>  v  <
vv # < 
14 >0^ 
+*v?1^ 
+  >2^p
. > 3^1
@>"<"1^

Some of the most interesting (i.e. insane) Befunge programs include life.bf, mandel.bf, pi2.bf, and wumpus.bf.

Summary

Writing a Befunge interpreter isn’t terribly difficult. Some things need to be handled with care – stack underflow and program counter wraparound, for example – but overall Befunge is a pretty straightforward, stack-based language. That the program counter can move in two dimensions isn’t really cumbersome in itself. The interpreter still executes code sequentially; code just “bends” about to suit the user’s whim. I suspect most any Befunge program could be written in a single line, though it’s certainly more convenient to have a 2D space.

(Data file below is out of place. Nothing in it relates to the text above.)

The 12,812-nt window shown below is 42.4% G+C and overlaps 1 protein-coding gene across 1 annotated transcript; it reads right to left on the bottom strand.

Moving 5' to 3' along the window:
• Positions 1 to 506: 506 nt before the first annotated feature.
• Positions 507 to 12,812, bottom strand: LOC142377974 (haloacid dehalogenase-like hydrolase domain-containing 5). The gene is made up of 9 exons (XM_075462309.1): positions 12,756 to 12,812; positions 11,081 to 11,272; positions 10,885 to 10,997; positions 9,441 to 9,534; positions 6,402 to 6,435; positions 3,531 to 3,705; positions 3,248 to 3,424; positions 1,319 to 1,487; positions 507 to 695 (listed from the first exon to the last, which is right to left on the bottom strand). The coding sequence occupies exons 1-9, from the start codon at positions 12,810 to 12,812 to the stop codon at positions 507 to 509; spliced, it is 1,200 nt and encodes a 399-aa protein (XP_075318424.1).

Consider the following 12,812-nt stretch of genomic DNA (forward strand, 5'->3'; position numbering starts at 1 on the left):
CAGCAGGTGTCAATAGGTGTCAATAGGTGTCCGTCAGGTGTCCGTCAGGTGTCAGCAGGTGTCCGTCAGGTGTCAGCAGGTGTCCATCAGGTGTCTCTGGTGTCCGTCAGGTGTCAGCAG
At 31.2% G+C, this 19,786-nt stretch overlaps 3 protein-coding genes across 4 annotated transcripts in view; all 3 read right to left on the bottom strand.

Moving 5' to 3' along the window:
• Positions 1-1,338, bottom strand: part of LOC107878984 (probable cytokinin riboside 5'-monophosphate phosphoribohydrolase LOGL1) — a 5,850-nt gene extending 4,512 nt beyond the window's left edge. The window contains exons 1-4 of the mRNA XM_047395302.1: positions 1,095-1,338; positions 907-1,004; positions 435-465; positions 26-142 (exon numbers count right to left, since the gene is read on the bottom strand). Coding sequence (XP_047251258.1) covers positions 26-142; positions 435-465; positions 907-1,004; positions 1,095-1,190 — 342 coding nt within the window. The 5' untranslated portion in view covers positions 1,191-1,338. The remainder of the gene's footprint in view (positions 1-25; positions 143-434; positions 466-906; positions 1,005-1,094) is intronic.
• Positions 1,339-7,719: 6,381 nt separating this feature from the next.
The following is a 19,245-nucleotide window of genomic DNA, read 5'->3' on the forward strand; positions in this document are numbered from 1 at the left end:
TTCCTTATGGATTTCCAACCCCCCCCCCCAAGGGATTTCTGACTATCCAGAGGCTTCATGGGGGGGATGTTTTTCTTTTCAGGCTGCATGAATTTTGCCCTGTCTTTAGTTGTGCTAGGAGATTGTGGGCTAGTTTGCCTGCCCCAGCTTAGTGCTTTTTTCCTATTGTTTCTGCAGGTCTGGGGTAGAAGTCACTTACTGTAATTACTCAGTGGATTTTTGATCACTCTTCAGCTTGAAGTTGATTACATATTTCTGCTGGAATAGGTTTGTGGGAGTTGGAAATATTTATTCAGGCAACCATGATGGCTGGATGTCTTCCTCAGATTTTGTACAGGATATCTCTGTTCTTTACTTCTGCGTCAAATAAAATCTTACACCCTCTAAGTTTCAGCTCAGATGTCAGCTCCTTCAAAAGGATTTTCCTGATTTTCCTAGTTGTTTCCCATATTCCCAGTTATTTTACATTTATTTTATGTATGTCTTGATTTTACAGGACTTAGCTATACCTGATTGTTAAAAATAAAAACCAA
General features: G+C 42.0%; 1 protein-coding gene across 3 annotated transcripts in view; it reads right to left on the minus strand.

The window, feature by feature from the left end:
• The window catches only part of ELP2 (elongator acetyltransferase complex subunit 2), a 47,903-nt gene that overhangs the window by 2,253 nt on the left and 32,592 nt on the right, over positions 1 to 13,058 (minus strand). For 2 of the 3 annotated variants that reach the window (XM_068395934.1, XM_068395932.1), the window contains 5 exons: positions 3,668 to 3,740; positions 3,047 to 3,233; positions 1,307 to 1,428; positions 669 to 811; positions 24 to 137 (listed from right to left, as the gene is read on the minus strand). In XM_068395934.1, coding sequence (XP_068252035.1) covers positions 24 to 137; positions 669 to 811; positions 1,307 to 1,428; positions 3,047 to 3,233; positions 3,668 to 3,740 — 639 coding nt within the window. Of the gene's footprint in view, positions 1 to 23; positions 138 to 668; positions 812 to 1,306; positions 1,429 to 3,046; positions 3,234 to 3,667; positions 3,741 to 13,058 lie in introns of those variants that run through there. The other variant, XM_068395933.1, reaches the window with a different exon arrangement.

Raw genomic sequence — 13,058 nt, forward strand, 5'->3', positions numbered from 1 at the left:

I’m not going to do a long summary of any one of the interpreters. Most of the code I saw was easy to understand. For younger Rubyists, check out my solution (i.e. the first solution by Matthew Moss) for a plain, simple, no-frills approach. There is very little in my code that is spectacularly Ruby specific. (Also excuse a few bugs in my code; some, but not all, were discussed on the mailing list, but I never got around to revising my submission.)

For a summary, I will compare a few pieces of different solutions, just to show the various techniques used while writing these interpreters. Befunge isn’t so fancy that it needs a fancy solution, but of course these techniques are certainly applicable to more complex systems.

First, a brief look at the stack. There really isn’t much needed here, since Ruby’s Array provides push and pop methods, and so can act as a stack with no extra code. However, one minor detail of Befunge is that if you pop an empty stack, it should return zero. Several submissions did this with a custom version of pop: